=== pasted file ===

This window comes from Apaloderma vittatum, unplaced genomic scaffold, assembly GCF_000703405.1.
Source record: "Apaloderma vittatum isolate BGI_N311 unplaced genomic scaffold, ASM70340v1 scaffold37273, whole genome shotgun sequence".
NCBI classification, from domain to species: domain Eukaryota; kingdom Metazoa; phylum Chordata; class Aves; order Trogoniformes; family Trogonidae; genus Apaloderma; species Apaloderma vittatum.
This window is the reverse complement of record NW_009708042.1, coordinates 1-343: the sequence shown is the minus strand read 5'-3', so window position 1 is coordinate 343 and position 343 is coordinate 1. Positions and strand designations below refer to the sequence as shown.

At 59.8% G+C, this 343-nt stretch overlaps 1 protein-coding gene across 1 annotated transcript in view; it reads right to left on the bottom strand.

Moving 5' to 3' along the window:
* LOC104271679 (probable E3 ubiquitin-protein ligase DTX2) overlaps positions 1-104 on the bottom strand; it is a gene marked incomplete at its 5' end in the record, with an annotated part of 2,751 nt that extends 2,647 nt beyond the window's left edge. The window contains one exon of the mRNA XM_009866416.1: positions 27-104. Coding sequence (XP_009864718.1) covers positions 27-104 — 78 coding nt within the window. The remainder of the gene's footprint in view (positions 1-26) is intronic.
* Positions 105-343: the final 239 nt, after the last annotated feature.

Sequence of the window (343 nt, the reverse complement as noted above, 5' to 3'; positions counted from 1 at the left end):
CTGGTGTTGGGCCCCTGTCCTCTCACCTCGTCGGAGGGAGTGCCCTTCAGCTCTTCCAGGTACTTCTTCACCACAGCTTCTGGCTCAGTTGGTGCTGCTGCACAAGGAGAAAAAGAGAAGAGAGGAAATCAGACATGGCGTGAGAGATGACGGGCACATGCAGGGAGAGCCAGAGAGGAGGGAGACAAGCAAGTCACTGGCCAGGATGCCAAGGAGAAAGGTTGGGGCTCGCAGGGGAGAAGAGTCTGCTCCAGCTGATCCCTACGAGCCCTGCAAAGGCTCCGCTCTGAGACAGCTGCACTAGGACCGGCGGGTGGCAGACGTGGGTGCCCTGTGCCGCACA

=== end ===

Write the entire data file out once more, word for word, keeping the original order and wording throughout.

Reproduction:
This window comes from Apaloderma vittatum, unplaced genomic scaffold, assembly GCF_000703405.1.
Source record: "Apaloderma vittatum isolate BGI_N311 unplaced genomic scaffold, ASM70340v1 scaffold37273, whole genome shotgun sequence".
NCBI classification, from domain to species: domain Eukaryota; kingdom Metazoa; phylum Chordata; class Aves; order Trogoniformes; family Trogonidae; genus Apaloderma; species Apaloderma vittatum.
This window is the reverse complement of record NW_009708042.1, coordinates 1-343: the sequence shown is the minus strand read 5'-3', so window position 1 is coordinate 343 and position 343 is coordinate 1. Positions and strand designations below refer to the sequence as shown.

At 59.8% G+C, this 343-nt stretch overlaps 1 protein-coding gene across 1 annotated transcript in view; it reads right to left on the bottom strand.

Moving 5' to 3' along the window:
* LOC104271679 (probable E3 ubiquitin-protein ligase DTX2) overlaps positions 1-104 on the bottom strand; it is a gene marked incomplete at its 5' end in the record, with an annotated part of 2,751 nt that extends 2,647 nt beyond the window's left edge. The window contains one exon of the mRNA XM_009866416.1: positions 27-104. Coding sequence (XP_009864718.1) covers positions 27-104 — 78 coding nt within the window. The remainder of the gene's footprint in view (positions 1-26) is intronic.
* Positions 105-343: the final 239 nt, after the last annotated feature.

Sequence of the window (343 nt, the reverse complement as noted above, 5' to 3'; positions counted from 1 at the left end):
CTGGTGTTGGGCCCCTGTCCTCTCACCTCGTCGGAGGGAGTGCCCTTCAGCTCTTCCAGGTACTTCTTCACCACAGCTTCTGGCTCAGTTGGTGCTGCTGCACAAGGAGAAAAAGAGAAGAGAGGAAATCAGACATGGCGTGAGAGATGACGGGCACATGCAGGGAGAGCCAGAGAGGAGGGAGACAAGCAAGTCACTGGCCAGGATGCCAAGGAGAAAGGTTGGGGCTCGCAGGGGAGAAGAGTCTGCTCCAGCTGATCCCTACGAGCCCTGCAAAGGCTCCGCTCTGAGACAGCTGCACTAGGACCGGCGGGTGGCAGACGTGGGTGCCCTGTGCCGCACA